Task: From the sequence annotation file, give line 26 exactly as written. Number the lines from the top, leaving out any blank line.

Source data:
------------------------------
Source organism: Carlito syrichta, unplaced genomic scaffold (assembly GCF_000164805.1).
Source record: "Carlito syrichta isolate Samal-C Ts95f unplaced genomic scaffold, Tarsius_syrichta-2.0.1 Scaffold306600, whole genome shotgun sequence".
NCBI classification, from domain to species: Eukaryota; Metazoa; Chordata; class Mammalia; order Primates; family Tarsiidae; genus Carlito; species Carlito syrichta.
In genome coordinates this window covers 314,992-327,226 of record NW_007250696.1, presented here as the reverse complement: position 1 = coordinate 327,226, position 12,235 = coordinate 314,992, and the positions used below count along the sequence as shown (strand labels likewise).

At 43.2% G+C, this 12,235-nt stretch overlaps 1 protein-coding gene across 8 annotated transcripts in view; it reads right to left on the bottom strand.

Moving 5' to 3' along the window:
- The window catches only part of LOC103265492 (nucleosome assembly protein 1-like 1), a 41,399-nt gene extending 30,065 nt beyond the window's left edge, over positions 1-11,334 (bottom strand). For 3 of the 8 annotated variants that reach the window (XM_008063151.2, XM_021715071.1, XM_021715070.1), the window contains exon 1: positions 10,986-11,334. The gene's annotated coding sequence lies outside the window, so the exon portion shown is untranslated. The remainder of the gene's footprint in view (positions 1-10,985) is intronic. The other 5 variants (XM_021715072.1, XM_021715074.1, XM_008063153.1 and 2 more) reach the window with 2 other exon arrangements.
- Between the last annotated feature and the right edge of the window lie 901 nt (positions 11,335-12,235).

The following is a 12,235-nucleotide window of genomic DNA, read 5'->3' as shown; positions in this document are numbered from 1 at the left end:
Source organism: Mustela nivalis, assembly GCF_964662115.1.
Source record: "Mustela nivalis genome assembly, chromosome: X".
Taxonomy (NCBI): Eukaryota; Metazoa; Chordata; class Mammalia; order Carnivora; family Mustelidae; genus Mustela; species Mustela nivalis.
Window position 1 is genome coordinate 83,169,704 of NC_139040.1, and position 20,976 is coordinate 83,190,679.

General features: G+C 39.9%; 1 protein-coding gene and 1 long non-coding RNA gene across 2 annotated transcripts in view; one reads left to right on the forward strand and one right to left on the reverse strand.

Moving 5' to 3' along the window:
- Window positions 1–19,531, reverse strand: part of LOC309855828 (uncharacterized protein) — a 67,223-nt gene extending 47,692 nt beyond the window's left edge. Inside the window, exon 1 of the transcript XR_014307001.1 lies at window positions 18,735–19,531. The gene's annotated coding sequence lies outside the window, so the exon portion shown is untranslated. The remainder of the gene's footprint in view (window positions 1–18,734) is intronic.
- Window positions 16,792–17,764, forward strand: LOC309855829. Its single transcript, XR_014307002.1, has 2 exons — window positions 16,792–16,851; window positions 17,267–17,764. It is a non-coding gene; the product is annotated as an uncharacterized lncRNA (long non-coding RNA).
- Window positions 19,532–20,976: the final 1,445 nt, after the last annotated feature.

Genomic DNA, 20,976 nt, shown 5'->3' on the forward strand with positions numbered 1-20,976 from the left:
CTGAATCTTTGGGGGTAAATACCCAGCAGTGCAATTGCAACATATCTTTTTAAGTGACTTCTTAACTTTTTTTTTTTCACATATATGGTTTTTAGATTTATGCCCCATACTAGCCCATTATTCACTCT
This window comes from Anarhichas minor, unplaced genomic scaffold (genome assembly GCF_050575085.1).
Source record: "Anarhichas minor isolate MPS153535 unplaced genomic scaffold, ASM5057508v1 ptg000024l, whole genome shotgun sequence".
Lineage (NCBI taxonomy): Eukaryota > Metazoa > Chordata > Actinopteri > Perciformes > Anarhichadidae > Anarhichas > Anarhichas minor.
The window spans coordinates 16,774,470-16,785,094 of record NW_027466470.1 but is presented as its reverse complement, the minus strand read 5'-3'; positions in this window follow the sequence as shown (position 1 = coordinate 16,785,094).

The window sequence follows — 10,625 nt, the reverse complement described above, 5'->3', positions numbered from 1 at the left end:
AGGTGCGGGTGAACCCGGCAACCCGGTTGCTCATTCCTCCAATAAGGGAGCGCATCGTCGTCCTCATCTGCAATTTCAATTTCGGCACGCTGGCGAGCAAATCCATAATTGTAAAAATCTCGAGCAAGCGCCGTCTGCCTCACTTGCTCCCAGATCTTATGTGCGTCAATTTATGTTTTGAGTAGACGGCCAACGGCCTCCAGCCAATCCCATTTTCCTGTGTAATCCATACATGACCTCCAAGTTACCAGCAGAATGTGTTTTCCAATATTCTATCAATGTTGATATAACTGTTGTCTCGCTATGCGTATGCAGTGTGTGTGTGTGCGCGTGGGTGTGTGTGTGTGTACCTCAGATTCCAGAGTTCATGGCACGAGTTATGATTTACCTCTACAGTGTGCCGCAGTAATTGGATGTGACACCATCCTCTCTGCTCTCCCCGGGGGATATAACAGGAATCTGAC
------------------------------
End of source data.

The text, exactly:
AGGTGCGGGTGAACCCGGCAACCCGGTTGCTCATTCCTCCAATAAGGGAGCGCATCGTCGTCCTCATCTGCAATTTCAATTTCGGCACGCTGGCGAGCAAATCCATAATTGTAAAAATCTCGAGCAAGCGCCGTCTGCCTCACTTGCTCCCAGATCTTATGTGCGTCAATTTATGTTTTGAGTAGACGGCCAACGGCCTCCAGCCAATCCCATTTTCCTGTGTAATCCATACATGACCTCCAAGTTACCAGCAGAATGTGTTTTCCAATATTCTATCAATGTTGATATAACTGTTGTCTCGCTATGCGTATGCAGTGTGTGTGTGTGCGCGTGGGTGTGTGTGTGTGTACCTCAGATTCCAGAGTTCATGGCACGAGTTATGATTTACCTCTACAGTGTGCCGCAGTAATTGGATGTGACACCATCCTCTCTGCTCTCCCCGGGGGATATAACAGGAATCTGAC